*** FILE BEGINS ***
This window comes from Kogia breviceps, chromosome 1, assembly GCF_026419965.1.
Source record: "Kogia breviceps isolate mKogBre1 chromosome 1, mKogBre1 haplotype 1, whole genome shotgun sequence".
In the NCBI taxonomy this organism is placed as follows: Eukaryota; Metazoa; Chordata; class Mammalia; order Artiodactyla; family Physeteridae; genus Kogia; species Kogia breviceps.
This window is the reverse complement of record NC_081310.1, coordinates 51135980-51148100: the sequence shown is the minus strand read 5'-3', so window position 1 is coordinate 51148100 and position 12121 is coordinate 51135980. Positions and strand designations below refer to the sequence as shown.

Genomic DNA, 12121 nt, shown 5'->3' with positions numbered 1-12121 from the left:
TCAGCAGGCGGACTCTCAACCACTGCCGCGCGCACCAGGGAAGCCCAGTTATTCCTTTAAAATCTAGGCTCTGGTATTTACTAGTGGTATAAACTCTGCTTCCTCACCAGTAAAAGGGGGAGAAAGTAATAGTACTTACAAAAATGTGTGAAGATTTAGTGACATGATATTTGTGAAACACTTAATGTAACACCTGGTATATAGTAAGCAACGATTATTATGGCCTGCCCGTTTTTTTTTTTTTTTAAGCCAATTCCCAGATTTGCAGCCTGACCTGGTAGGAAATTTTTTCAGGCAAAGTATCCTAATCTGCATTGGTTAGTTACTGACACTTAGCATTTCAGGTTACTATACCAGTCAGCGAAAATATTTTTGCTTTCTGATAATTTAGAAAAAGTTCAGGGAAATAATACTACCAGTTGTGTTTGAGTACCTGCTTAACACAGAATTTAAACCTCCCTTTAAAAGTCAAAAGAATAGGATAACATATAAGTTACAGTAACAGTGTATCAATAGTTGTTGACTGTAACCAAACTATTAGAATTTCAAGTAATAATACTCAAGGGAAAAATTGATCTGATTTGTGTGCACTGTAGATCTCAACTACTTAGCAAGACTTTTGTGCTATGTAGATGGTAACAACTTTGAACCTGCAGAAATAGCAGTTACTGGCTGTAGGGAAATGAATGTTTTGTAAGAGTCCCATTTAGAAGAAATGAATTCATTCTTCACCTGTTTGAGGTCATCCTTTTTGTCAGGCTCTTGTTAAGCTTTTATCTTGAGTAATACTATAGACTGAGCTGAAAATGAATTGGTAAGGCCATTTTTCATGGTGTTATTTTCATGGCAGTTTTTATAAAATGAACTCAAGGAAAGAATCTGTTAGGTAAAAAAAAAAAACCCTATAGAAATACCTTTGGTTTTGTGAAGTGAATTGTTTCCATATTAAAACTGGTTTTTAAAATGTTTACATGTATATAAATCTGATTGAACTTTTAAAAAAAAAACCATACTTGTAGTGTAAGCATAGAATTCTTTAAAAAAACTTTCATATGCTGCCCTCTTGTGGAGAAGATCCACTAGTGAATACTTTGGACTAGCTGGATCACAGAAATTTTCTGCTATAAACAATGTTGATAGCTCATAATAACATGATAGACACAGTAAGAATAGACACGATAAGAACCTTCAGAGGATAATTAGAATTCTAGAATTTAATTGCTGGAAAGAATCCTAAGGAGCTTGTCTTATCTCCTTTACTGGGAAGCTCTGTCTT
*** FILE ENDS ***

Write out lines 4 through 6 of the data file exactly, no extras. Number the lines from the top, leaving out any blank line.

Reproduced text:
This window is the reverse complement of record NC_081310.1, coordinates 51135980-51148100: the sequence shown is the minus strand read 5'-3', so window position 1 is coordinate 51148100 and position 12121 is coordinate 51135980. Positions and strand designations below refer to the sequence as shown.

Genomic DNA, 12121 nt, shown 5'->3' with positions numbered 1-12121 from the left:
TCAGCAGGCGGACTCTCAACCACTGCCGCGCGCACCAGGGAAGCCCAGTTATTCCTTTAAAATCTAGGCTCTGGTATTTACTAGTGGTATAAACTCTGCTTCCTCACCAGTAAAAGGGGGAGAAAGTAATAGTACTTACAAAAATGTGTGAAGATTTAGTGACATGATATTTGTGAAACACTTAATGTAACACCTGGTATATAGTAAGCAACGATTATTATGGCCTGCCCGTTTTTTTTTTTTTTTAAGCCAATTCCCAGATTTGCAGCCTGACCTGGTAGGAAATTTTTTCAGGCAAAGTATCCTAATCTGCATTGGTTAGTTACTGACACTTAGCATTTCAGGTTACTATACCAGTCAGCGAAAATATTTTTGCTTTCTGATAATTTAGAAAAAGTTCAGGGAAATAATACTACCAGTTGTGTTTGAGTACCTGCTTAACACAGAATTTAAACCTCCCTTTAAAAGTCAAAAGAATAGGATAACATATAAGTTACAGTAACAGTGTATCAATAGTTGTTGACTGTAACCAAACTATTAGAATTTCAAGTAATAATACTCAAGGGAAAAATTGATCTGATTTGTGTGCACTGTAGATCTCAACTACTTAGCAAGACTTTTGTGCTATGTAGATGGTAACAACTTTGAACCTGCAGAAATAGCAGTTACTGGCTGTAGGGAAATGAATGTTTTGTAAGAGTCCCATTTAGAAGAAATGAATTCATTCTTCACCTGTTTGAGGTCATCCTTTTTGTCAGGCTCTTGTTAAGCTTTTATCTTGAGTAATACTATAGACTGAGCTGAAAATGAATTGGTAAGGCCATTTTTCATGGTGTTATTTTCATGGCAGTTTTTATAAAATGAACTCAAGGAAAGAATCTGTTAGGTAAAAAAAAAAAACCCTATAGAAATACCTTTGGTTTTGTGAAGTGAATTGTTTCCATATTAAAACTGGTTTTTAAAATGTTTACATGTATATAAATCTGATTGAACTTTTAAAAAAAAAACCATACTTGTAGTGTAAGCATAGAATTCTTTAAAAAAACTTTCATATGCTGCCCTCTTGTGGAGAAGATCCACTAGTGAATACTTTGGACTAGCTGGATCACAGAAATTTTCTGCTATAAACAATGTTGATAGCTCATAATAACATGATAGACACAGTAAGAATAGACACGATAAGAACCTTCAGAGGATAATTAGAATTCTAGAATTTAATTGCTGGAAAGAATCCTAAGGAGCTTGTCTTATCTCCTTTACTGGGAAGCTCTGTCTT